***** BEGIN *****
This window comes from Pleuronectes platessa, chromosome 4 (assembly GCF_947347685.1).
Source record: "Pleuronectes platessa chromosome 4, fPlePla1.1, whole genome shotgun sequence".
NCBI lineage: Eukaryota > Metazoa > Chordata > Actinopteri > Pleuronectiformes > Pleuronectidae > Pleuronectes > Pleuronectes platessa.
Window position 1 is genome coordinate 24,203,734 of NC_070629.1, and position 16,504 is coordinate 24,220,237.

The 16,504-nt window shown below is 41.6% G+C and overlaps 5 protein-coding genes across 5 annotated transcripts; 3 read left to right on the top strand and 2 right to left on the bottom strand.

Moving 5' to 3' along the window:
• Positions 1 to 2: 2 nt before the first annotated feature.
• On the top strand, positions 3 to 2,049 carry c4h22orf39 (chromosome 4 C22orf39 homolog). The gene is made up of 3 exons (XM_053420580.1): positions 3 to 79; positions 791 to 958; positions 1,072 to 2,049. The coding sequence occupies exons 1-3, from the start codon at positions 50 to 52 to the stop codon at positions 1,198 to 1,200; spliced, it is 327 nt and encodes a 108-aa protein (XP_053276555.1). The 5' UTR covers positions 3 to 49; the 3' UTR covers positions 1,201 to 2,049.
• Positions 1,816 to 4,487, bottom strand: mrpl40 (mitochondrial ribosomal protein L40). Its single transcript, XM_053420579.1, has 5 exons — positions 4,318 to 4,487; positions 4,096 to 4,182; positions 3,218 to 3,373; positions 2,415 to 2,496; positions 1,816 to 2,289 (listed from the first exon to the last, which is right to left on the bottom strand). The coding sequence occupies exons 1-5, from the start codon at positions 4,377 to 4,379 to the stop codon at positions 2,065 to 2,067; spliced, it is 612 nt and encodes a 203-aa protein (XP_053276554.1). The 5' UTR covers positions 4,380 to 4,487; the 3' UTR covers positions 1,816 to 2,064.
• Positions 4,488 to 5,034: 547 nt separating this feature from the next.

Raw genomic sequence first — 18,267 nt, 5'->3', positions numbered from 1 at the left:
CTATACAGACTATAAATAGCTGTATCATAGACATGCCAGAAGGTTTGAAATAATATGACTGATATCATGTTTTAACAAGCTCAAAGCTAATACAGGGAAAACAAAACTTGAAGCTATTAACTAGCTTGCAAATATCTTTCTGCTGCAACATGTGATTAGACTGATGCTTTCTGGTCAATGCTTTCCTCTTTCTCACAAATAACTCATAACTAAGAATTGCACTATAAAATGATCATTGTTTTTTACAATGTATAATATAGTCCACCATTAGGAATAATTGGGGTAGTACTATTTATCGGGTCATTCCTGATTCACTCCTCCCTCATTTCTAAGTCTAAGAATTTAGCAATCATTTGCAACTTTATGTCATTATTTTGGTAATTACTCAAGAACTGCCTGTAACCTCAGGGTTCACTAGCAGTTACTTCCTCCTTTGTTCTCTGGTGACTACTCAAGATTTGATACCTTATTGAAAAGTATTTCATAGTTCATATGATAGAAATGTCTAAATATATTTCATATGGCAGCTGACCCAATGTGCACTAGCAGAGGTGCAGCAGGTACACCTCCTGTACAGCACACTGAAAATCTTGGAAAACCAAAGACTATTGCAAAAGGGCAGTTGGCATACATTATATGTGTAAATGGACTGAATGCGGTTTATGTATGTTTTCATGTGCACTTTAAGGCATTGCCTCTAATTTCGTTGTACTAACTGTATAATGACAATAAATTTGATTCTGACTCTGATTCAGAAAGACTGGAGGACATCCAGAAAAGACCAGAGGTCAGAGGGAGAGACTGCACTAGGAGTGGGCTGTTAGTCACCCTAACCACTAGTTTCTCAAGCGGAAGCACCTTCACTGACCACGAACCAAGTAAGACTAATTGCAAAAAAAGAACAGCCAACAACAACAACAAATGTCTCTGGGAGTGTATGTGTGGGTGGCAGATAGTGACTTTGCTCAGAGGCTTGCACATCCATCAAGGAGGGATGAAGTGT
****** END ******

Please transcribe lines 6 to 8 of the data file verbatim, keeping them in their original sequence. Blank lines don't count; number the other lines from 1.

Moving 5' to 3' along the window:
• Positions 1 to 2: 2 nt before the first annotated feature.
• On the top strand, positions 3 to 2,049 carry c4h22orf39 (chromosome 4 C22orf39 homolog). The gene is made up of 3 exons (XM_053420580.1): positions 3 to 79; positions 791 to 958; positions 1,072 to 2,049. The coding sequence occupies exons 1-3, from the start codon at positions 50 to 52 to the stop codon at positions 1,198 to 1,200; spliced, it is 327 nt and encodes a 108-aa protein (XP_053276555.1). The 5' UTR covers positions 3 to 49; the 3' UTR covers positions 1,201 to 2,049.